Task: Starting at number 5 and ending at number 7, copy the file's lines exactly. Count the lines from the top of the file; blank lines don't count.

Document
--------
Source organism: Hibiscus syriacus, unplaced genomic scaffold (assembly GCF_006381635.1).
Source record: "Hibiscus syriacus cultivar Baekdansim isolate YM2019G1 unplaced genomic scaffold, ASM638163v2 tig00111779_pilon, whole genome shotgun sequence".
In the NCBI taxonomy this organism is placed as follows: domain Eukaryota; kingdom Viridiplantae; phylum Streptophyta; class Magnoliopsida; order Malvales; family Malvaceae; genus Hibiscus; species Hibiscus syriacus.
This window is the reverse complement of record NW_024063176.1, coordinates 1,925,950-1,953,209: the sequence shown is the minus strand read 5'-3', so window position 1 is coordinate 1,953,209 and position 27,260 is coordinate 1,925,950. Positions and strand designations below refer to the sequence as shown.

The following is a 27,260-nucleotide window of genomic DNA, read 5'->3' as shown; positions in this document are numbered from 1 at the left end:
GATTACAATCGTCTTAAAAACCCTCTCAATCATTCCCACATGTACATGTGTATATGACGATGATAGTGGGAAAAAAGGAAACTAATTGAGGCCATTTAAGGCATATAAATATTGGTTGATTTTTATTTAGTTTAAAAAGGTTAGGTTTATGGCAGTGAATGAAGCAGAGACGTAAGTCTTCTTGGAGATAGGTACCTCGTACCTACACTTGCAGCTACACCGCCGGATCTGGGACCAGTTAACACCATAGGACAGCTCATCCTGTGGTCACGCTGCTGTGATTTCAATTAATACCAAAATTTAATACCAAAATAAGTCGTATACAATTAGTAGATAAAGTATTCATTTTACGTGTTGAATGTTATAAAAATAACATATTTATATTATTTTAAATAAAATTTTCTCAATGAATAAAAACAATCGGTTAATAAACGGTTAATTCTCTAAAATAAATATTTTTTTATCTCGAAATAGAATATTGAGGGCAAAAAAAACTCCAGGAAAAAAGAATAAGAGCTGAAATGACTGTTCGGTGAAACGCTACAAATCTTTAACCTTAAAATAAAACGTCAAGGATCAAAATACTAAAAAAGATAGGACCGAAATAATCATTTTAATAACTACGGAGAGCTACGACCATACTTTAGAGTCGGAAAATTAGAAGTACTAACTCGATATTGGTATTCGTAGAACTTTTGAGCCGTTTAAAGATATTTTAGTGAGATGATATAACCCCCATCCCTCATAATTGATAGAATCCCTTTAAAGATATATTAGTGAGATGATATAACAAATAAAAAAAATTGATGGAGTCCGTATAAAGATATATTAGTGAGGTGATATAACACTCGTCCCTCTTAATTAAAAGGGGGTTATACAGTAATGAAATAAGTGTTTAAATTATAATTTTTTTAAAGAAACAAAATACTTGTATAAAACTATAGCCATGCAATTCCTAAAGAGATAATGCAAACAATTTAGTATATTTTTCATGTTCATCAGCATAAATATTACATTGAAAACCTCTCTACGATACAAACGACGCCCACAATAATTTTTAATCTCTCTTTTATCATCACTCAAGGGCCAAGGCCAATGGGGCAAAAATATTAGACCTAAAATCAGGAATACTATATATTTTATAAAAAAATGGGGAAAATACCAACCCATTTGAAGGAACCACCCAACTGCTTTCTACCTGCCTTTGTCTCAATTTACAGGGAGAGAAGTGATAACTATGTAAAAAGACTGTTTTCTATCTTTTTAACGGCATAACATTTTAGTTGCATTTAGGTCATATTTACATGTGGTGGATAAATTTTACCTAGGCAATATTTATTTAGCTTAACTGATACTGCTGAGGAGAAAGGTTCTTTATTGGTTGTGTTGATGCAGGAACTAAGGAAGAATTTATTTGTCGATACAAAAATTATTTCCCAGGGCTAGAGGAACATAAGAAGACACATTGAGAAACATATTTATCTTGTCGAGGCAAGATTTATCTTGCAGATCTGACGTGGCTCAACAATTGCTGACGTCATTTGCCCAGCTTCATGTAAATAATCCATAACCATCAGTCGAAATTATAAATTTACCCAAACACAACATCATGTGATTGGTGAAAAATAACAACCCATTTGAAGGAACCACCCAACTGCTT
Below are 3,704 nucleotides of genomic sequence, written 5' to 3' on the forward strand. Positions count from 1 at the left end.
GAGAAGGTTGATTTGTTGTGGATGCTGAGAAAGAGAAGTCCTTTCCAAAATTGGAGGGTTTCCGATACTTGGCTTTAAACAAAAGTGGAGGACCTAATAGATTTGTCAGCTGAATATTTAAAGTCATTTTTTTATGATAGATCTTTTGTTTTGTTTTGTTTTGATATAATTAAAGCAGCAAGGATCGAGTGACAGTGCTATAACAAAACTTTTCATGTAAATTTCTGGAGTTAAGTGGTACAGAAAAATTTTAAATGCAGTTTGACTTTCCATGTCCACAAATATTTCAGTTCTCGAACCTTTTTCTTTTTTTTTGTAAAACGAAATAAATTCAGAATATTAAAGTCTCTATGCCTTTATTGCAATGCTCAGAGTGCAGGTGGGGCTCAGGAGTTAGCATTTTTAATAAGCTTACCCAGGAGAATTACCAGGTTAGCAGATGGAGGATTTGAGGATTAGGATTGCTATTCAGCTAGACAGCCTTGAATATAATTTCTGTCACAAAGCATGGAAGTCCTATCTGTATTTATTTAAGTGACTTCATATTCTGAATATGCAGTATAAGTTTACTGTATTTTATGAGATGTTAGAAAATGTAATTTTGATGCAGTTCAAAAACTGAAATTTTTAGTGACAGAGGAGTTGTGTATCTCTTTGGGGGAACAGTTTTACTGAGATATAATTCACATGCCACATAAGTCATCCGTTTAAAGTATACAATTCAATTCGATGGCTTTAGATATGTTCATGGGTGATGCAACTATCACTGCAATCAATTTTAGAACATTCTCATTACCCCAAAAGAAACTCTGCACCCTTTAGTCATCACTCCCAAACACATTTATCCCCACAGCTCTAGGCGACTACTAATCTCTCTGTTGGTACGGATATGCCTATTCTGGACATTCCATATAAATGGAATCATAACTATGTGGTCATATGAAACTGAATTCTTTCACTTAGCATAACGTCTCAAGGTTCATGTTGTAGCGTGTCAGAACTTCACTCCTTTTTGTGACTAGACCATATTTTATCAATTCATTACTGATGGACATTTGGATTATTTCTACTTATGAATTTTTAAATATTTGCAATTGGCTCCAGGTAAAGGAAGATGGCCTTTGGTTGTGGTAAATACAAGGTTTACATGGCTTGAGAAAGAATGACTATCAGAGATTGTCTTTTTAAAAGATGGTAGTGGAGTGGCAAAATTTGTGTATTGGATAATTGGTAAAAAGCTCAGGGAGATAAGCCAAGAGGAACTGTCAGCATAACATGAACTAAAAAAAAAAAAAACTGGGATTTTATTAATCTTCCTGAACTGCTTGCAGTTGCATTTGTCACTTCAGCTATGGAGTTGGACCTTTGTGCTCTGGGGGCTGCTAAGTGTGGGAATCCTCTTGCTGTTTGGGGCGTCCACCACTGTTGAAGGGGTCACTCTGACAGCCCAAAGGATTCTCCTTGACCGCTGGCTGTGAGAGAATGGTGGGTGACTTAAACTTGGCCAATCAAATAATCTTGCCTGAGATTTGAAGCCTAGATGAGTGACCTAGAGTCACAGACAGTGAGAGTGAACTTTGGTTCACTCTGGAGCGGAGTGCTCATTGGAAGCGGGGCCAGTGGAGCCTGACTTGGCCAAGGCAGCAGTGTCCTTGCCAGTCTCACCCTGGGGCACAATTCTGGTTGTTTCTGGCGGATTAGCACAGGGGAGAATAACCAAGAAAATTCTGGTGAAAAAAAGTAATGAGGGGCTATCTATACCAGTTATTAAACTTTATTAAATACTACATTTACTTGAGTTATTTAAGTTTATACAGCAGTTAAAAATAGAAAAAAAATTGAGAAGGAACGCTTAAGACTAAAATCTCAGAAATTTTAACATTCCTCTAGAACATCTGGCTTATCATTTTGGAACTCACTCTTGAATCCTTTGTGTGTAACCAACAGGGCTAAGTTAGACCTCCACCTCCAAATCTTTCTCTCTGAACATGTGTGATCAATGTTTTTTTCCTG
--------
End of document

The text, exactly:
The following is a 27,260-nucleotide window of genomic DNA, read 5'->3' as shown; positions in this document are numbered from 1 at the left end:
GATTACAATCGTCTTAAAAACCCTCTCAATCATTCCCACATGTACATGTGTATATGACGATGATAGTGGGAAAAAAGGAAACTAATTGAGGCCATTTAAGGCATATAAATATTGGTTGATTTTTATTTAGTTTAAAAAGGTTAGGTTTATGGCAGTGAATGAAGCAGAGACGTAAGTCTTCTTGGAGATAGGTACCTCGTACCTACACTTGCAGCTACACCGCCGGATCTGGGACCAGTTAACACCATAGGACAGCTCATCCTGTGGTCACGCTGCTGTGATTTCAATTAATACCAAAATTTAATACCAAAATAAGTCGTATACAATTAGTAGATAAAGTATTCATTTTACGTGTTGAATGTTATAAAAATAACATATTTATATTATTTTAAATAAAATTTTCTCAATGAATAAAAACAATCGGTTAATAAACGGTTAATTCTCTAAAATAAATATTTTTTTATCTCGAAATAGAATATTGAGGGCAAAAAAAACTCCAGGAAAAAAGAATAAGAGCTGAAATGACTGTTCGGTGAAACGCTACAAATCTTTAACCTTAAAATAAAACGTCAAGGATCAAAATACTAAAAAAGATAGGACCGAAATAATCATTTTAATAACTACGGAGAGCTACGACCATACTTTAGAGTCGGAAAATTAGAAGTACTAACTCGATATTGGTATTCGTAGAACTTTTGAGCCGTTTAAAGATATTTTAGTGAGATGATATAACCCCCATCCCTCATAATTGATAGAATCCCTTTAAAGATATATTAGTGAGATGATATAACAAATAAAAAAAATTGATGGAGTCCGTATAAAGATATATTAGTGAGGTGATATAACACTCGTCCCTCTTAATTAAAAGGGGGTTATACAGTAATGAAATAAGTGTTTAAATTATAATTTTTTTAAAGAAACAAAATACTTGTATAAAACTATAGCCATGCAATTCCTAAAGAGATAATGCAAACAATTTAGTATATTTTTCATGTTCATCAGCATAAATATTACATTGAAAACCTCTCTACGATACAAACGACGCCCACAATAATTTTTAATCTCTCTTTTATCATCACTCAAGGGCCAAGGCCAATGGGGCAAAAATATTAGACCTAAAATCAGGAATACTATATATTTTATAAAAAAATGGGGAAAATACCAACCCATTTGAAGGAACCACCCAACTGCTTTCTACCTGCCTTTGTCTCAATTTACAGGGAGAGAAGTGATAACTATGTAAAAAGACTGTTTTCTATCTTTTTAACGGCATAACATTTTAGTTGCATTTAGGTCATATTTACATGTGGTGGATAAATTTTACCTAGGCAATATTTATTTAGCTTAACTGATACTGCTGAGGAGAAAGGTTCTTTATTGGTTGTGTTGATGCAGGAACTAAGGAAGAATTTATTTGTCGATACAAAAATTATTTCCCAGGGCTAGAGGAACATAAGAAGACACATTGAGAAACATATTTATCTTGTCGAGGCAAGATTTATCTTGCAGATCTGACGTGGCTCAACAATTGCTGACGTCATTTGCCCAGCTTCATGTAAATAATCCATAACCATCAGTCGAAATTATAAATTTACCCAAACACAACATCATGTGATTGGTGAAAAATAACAACCCATTTGAAGGAACCACCCAACTGCTT
Below are 3,704 nucleotides of genomic sequence, written 5' to 3' on the forward strand. Positions count from 1 at the left end.